Hawai’i’s past history and lore revisited

Established on the lush, and volcanic western slopes of the Big Island, Coffee Times owner, Les Drent, roasted, and sold his first pound of Kona coffee in 1993. Five years later, Les moved his Coffee Times roasting operation to the beautiful island of Kauai, and established the Blair Estate shade grown, organic coffee farm in 2001. While his passion for farming is now deeply rooted in the Kauai soil, he continues to be a strong proponent for the preservation of 100% Kona coffee.

Hawai’i’s past history and lore revisited
By: Lois Ann Ell

June 12, 2012

One of the most renowned cultural myths of Hawai’i is that of Pele—the Goddess of the volcanoes—who is often seen as powerful and sometimes wrathful in many stories and lore of the past. Recently, one Hawai’i author retold one of the original tales about Pele, as if she were living in current day. The author is Darien Gee; the story is titled, “Pele in Therapy.” It is one of many updated legends in the recently released anthology, “Don’t Look Back: Hawaiian Myths Made New.”

Don't Look Back: Hawaiian Myths Made New Christine Thomas (Author, Editor)

Gee, who lives on the big island of Hawai’i, recently visited Kaua’i to launch the anthology and discuss the craft of writing at an event sponsored by Kaua’i Backstory, an online literary journal. Sixteen authors are featured in the anthology, including poet laureate W.S. Merwin, Maxine Hong Kingston, Ian Macmillan and more, who wrote about a range of Hawaiian myths surrounding geckos, the Naupaka plant, the famous God Maui, or the Menehune. Gee chose to explore the story of Pele. Gee explains why she chose Pele in the forward to her story:

Even today, Pele is a goddess who is alive and well. She’s not a bedtime story of the past, but very much in our present. Every day on the island of Hawai’i, we see evidence of her and her ability to transform the land on which we walk. (p.33)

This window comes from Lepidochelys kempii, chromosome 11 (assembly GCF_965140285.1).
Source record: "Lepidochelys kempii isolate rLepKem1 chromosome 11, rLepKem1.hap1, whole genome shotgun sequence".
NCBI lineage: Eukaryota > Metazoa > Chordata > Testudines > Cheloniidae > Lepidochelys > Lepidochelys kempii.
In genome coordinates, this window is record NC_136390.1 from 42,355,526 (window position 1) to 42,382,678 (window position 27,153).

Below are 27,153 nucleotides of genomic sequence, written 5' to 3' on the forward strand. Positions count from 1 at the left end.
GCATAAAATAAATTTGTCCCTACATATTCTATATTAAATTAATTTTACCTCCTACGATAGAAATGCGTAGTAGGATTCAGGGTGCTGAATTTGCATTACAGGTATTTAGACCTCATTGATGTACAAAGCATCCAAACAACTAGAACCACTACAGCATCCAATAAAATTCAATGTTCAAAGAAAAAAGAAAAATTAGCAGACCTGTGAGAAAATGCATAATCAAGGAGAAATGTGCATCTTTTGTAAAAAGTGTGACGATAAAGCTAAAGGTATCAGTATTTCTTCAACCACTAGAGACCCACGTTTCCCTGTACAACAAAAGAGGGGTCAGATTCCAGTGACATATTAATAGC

Writing about Hawaiian myths is a change for the author, who writes commercial women’s fiction; her latest novel, “Friendship Bread” was a national bestseller. During a discussion at the event on Kaua’i, she was asked about how it was to write about such an important figure in Hawaiian culture in a modern way. Gee explained that she saw her writing and reinterpretation of Pele as a way to honor her and to keep the stories alive.

Humehume of Kaua`i: A Boy's Journey to America, an Ali`i's Return Home Warne Douglas (Author)

Another piece of Hawaiian culture was revived lately on Kaua’i as well, although this story is historical, and it was not revived in a book but on stage. The tragic story of Prince Humehume of Kaua’i—King Kaumuali’i’s son—was retold by the students of Kanuikapono Public Charter School at the Performing Arts Center at Kaua’i Community College.

The theatrical performance was based on the book by Douglas Warne titled, “Prince Humehume of Kaua’i: A boy’s journey to America, an Ali’i’s return home.” Warne wrote the story of the young prince of Kaua’i who was sent to America as a young boy to learn western ways so he could better lead his people once his father, King Kaumuali’i passed on the leadership. However once Humehume reached the East Coast of the United States after a tumultuous few years at sea, his custodian ran out of money and abandoned him, leaving the young prince discarded into poverty. It wasn’t until years later, as an adult that Humehume was reunited with his family and island, after years of struggle and navigating his way through a foreign land.

Author Warne wrote the book years ago, and was honored that his work was being brought to the stage in an innovative way. He flew over from O’ahu to watch the performance on Kaua’i, and was signing his book at the event.

The anthology Gee is part of can be found online at amazon.com and Warne’s book on Humehume is sold through Kamehameha Publishing.

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Categories: History & Culture, Religion, Myth & Legend |

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